Dressing, aka stuffing, is both personal and emotional.
Because it embodies place, race, family tradition, memories and more.
The best I can find out, the term stuffing didn’t fit the decorum of the Victorian upper class, so they started calling it dressing. Today, it depends on where you live or from where you originally hailed whether you call it dressing, stuffing or filling. It will always be dressing to me. Is that okay?
If you are from the eastern/northern/southern coast regions of the United States, you most likely like oysters or other types of seafood in your dressing. Maybe rice or bread is the base you prefer to use.
From the South/Midwest, you might use cornbread or a mixture of stale bread – even leftover biscuits – and cornbread as your main ingredients, plus lots of sage.
Italians bring their love of sausage to the “dressing table.”
Germans stuff potatoes in just about everything, and that includes their holiday stuffing.
Norwegians may use apples, almonds, and cinnamon to spruce up their bread dressing.
Every culture that ever settled in the United States has a different version of dressing. Combinations seem to be endless.
Most people make dressing just like dear ‘ol mom or grandmother or Aunt So and So. No two people seem to agree on what makes the perfect dressing. Many interesting family feuds have started over these differences-of-stuffing opinions at holiday time.
I remember cooking a Thanksgiving meal solely with my former sister-in-law. Now, we were in our early twenties and very polite to one another. However, we had a bit of a stare-off when it came to making the dressing early that morning. She was from New Orleans, and no way, naw suh, was she going to have stuffing without oysters. And as sure as I was standing there with my stubborn Southern roots, we were not making dressing without cornbread and sage!
We compromised by dumping in everything we both had to have, and you know, it was quite delicious! Different . . . but tasty! Later, we sipped lime Kool-Aid laced with a touch of vodka and complimented ourselves.
Yeah. Kool-Aid. we were that young and naïve.
One thing most of us can agree on is that we love our dressing sitting proud beside *or inside* the turkey, chicken or Cornish hens at Thanksgiving and Christmastime. It’s comforting. It’s delicious. It’s traditional.
Vive la dressing!
My personal recipe for dressing is in the Chuckwagons and Campfires section of my blog. It has cornbread, sage sausage, black olives, celery . . .
Feel free to wander around my website. It's guaranteed non-toxic.
If you like Sassy, Danger and Mystery, you'll love my any-age novels. Silki, the Girl of Many Scarves: SUMMER OF THE ANCIENT and Silki, the Girl of Many Scarves: CANYON OF DOOM are available at your nearest Barnes & Noble Bookseller, on this website, Amazon, B&N.com and more. For your convenience, it’s also available on Kindle, the Nook and most other eBook readers.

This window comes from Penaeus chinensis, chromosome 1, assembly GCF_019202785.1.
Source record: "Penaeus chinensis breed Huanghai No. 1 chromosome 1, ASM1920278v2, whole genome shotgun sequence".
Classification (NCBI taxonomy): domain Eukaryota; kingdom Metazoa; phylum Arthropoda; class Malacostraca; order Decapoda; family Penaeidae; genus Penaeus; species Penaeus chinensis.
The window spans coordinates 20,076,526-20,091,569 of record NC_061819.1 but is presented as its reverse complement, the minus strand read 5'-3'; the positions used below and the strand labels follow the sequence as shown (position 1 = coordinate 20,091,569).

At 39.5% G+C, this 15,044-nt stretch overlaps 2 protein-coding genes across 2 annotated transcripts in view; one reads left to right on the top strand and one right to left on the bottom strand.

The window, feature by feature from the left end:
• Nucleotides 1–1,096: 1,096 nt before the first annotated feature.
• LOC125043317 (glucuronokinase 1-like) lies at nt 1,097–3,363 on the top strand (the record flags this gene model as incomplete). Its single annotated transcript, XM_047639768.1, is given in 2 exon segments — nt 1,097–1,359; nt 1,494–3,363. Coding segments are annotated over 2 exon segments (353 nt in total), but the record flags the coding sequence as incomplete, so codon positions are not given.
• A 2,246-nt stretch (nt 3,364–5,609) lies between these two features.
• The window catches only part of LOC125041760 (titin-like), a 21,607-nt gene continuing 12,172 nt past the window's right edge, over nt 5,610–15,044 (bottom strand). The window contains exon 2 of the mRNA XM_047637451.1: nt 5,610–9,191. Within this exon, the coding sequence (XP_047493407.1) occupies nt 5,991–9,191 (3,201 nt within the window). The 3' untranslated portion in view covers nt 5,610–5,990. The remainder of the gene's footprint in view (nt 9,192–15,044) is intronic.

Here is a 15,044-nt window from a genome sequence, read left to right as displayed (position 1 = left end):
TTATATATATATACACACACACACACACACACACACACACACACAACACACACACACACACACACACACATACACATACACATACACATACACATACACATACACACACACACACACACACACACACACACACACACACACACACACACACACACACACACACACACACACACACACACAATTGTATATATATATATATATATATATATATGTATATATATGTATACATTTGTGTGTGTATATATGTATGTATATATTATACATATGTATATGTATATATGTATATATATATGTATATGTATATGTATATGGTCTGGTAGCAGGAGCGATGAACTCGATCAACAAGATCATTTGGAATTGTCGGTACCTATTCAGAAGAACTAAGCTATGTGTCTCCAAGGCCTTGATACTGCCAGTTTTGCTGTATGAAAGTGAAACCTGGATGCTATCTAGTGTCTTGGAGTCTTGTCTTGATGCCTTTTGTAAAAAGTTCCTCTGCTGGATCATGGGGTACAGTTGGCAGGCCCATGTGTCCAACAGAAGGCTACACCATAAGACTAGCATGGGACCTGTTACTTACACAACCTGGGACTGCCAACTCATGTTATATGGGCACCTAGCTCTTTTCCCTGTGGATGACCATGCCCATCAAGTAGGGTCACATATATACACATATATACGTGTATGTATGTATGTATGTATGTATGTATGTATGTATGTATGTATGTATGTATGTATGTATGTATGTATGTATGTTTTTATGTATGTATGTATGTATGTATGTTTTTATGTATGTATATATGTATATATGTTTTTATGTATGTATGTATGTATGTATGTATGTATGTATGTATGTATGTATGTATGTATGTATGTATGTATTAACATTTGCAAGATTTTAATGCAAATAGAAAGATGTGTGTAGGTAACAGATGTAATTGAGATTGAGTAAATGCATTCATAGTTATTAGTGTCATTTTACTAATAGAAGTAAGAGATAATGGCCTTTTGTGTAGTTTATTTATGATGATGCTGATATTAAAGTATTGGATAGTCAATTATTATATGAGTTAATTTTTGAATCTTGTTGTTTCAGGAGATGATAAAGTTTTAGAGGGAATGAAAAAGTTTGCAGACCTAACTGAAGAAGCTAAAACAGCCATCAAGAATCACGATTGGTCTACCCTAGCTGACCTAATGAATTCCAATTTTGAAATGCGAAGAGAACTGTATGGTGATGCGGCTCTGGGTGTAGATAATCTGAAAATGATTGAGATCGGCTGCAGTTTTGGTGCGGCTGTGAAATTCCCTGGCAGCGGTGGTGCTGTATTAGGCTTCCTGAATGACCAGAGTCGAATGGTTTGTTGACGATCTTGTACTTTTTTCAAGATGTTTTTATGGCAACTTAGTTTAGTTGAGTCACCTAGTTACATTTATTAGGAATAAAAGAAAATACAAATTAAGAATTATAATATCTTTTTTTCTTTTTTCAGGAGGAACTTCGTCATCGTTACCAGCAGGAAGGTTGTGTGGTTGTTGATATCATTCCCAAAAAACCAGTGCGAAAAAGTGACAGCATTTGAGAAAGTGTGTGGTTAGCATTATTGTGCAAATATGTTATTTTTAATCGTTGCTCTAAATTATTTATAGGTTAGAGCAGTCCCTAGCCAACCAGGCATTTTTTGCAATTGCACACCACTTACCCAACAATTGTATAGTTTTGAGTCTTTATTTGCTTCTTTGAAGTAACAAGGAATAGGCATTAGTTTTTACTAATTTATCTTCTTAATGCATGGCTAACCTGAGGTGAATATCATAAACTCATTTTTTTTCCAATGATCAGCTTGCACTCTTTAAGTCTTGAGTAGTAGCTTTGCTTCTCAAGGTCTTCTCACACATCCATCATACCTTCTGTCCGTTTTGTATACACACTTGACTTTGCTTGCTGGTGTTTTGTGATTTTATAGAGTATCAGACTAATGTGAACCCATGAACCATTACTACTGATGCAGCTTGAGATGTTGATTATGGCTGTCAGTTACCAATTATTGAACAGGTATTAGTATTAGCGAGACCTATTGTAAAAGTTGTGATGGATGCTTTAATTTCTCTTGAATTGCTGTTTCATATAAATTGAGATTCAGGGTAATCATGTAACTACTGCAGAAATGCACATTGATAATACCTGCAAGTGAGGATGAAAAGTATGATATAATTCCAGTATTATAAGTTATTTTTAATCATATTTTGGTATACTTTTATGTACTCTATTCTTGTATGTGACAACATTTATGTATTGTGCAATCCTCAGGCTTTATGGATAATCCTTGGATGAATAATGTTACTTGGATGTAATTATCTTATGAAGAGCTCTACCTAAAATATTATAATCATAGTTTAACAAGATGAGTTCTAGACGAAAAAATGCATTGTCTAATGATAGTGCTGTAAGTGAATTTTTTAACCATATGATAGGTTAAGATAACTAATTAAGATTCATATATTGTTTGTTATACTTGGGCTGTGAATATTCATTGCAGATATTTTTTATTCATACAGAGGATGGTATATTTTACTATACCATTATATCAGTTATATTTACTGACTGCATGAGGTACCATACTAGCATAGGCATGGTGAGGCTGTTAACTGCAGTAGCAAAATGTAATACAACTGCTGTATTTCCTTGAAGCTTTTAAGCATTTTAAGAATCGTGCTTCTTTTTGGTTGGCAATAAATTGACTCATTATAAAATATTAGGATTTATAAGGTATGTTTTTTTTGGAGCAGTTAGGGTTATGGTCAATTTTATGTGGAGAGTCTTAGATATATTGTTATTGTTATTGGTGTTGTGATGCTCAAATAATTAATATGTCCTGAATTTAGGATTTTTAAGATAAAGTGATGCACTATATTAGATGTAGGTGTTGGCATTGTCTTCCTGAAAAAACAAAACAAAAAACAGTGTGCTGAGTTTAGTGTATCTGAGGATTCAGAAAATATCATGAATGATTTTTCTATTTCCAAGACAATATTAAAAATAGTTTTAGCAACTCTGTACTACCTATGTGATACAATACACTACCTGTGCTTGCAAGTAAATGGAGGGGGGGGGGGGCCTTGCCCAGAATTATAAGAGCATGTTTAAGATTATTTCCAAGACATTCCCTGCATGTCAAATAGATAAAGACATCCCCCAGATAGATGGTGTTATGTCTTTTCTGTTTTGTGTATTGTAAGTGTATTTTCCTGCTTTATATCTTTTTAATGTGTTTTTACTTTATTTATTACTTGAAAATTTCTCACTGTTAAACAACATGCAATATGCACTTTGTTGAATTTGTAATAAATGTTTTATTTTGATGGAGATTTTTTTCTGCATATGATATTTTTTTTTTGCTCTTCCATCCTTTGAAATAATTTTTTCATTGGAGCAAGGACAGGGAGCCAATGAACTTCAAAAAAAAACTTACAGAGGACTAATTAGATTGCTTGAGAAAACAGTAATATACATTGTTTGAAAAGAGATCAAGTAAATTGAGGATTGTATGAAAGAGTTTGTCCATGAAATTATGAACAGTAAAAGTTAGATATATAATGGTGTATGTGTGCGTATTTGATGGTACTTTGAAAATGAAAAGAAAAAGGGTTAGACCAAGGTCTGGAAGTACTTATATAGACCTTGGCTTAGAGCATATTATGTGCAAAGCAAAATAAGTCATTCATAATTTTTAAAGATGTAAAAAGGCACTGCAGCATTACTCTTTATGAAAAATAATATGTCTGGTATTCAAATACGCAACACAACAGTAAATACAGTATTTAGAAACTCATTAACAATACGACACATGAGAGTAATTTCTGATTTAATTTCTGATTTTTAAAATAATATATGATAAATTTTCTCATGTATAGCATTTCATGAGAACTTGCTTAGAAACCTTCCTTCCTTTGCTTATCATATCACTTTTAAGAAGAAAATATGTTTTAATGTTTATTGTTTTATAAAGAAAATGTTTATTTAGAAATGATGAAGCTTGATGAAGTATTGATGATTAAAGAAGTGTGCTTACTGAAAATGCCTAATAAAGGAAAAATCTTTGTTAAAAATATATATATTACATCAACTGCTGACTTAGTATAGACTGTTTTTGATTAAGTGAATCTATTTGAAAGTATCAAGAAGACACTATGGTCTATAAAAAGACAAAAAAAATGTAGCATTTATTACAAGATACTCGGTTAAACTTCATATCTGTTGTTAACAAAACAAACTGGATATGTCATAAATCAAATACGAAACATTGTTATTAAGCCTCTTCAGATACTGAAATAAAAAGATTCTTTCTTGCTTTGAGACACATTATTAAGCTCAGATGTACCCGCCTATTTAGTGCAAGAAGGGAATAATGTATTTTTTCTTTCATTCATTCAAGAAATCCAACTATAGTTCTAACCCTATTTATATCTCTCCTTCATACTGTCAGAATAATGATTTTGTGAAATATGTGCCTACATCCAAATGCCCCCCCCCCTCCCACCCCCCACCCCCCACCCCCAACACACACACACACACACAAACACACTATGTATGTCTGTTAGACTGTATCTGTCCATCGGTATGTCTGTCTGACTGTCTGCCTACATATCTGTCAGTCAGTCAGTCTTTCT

Book Three of the Silki trilogy, VALLEY OF SHADOWS, launches fall 2016. Here's a quick synopsis:
Bummed that yet another summer has passed all too quickly, Silki and her best friend Birdie head out for one last hurrah at the Navajo Nation Fair. When the fun is overshadowed by the theft of a famous horse, Silki is plunged into a baffling adventure teeming with international undercurrents and intrigue. What’s more, boy-crazy Birdie is fluttering her eyelashes at Silki’s good-looking, visiting cousin at every turn, and Rez legend Old Man Concho is coughing up secrets dating back to 1942. What possible connection could he have to the Japanese tourists, and will Silki discover an ancient truth about the Valley of Shadows in time to save Lava, the leader of the Ghost Herd, as well as salvage her own broken heart?
Meet my CANYON OF DOOM AND VALLEY OF SHADOWS illustrator, the Drawing Hands.
Jodi Lea Stewart was born in Texas and grew up in Apache County on a cattle ranch near Concho, Arizona. She left the University of Arizona in Tucson to move to San Francisco, where she learned about peace, love and exactly what she didn't want to do with her life. Since then, Jodi graduated summa cum laude with a BS in Business Management, raised two children, worked as an electro-mechanical drafter, penned humor columns for a college periodical, wrote regional western articles and served as managing editor of a Fortune company newsletter. She currently resides in Texas and New Mexico with her husband, two Standard poodles, two rescue cats and numerous gigantic, bossy houseplants. SUMMER OF THE ANCIENT is Jodi's debut novel and Book One of the Silki, the Girl of Many Scarves trilogy. CANYON OF DOOM came next, and VALLEY OF SHADOWS hits the shelves summer of 2016, completing this exciting and fun adventure-mystery set in the Navajo Nation. Next on the horizon? A historical mystery novel set in the 1930s told through the eyes of a sharecropper's daughter.